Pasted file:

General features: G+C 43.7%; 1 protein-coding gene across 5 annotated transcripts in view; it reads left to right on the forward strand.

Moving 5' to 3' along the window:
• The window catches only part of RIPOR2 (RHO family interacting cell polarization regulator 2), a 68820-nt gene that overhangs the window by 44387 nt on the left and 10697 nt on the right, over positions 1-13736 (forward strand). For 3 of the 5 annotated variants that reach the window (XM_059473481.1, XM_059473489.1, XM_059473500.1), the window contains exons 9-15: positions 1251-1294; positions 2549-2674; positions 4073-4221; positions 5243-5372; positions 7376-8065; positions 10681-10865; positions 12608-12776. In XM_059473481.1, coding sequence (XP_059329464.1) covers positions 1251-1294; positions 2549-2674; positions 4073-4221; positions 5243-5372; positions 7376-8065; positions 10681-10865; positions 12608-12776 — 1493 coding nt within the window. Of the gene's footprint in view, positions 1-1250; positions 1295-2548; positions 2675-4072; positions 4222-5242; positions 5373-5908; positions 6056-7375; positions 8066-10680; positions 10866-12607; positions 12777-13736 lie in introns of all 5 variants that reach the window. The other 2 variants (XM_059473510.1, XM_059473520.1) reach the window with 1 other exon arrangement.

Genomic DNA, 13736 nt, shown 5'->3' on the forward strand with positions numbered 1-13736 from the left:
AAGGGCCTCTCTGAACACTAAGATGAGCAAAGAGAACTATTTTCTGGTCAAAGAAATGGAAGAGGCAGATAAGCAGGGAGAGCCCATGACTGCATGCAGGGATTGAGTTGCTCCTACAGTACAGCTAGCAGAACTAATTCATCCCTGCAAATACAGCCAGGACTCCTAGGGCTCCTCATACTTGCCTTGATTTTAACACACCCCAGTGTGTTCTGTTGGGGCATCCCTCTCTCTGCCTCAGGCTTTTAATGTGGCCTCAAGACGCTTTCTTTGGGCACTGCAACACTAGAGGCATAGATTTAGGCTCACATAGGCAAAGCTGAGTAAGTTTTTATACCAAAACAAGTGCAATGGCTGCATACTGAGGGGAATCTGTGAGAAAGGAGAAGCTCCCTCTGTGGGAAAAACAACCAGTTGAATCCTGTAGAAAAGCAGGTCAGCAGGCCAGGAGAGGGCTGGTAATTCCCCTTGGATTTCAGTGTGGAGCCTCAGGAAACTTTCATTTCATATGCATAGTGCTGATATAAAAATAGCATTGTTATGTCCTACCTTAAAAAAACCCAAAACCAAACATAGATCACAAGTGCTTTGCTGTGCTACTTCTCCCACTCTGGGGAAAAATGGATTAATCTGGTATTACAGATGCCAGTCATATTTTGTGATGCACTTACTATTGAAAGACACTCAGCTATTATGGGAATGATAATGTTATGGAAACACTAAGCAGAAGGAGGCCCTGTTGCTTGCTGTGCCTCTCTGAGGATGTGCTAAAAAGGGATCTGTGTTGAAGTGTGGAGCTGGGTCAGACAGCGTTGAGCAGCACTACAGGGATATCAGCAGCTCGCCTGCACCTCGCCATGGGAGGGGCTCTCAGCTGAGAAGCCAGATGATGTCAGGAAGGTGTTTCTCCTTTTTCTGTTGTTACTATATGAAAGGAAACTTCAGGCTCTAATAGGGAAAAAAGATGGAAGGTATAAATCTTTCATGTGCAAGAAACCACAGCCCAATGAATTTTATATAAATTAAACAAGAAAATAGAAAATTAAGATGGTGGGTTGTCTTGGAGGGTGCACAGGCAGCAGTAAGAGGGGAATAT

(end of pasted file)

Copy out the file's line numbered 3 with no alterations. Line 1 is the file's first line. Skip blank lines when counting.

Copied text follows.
• The window catches only part of RIPOR2 (RHO family interacting cell polarization regulator 2), a 68820-nt gene that overhangs the window by 44387 nt on the left and 10697 nt on the right, over positions 1-13736 (forward strand). For 3 of the 5 annotated variants that reach the window (XM_059473481.1, XM_059473489.1, XM_059473500.1), the window contains exons 9-15: positions 1251-1294; positions 2549-2674; positions 4073-4221; positions 5243-5372; positions 7376-8065; positions 10681-10865; positions 12608-12776. In XM_059473481.1, coding sequence (XP_059329464.1) covers positions 1251-1294; positions 2549-2674; positions 4073-4221; positions 5243-5372; positions 7376-8065; positions 10681-10865; positions 12608-12776 — 1493 coding nt within the window. Of the gene's footprint in view, positions 1-1250; positions 1295-2548; positions 2675-4072; positions 4222-5242; positions 5373-5908; positions 6056-7375; positions 8066-10680; positions 10866-12607; positions 12777-13736 lie in introns of all 5 variants that reach the window. The other 2 variants (XM_059473510.1, XM_059473520.1) reach the window with 1 other exon arrangement.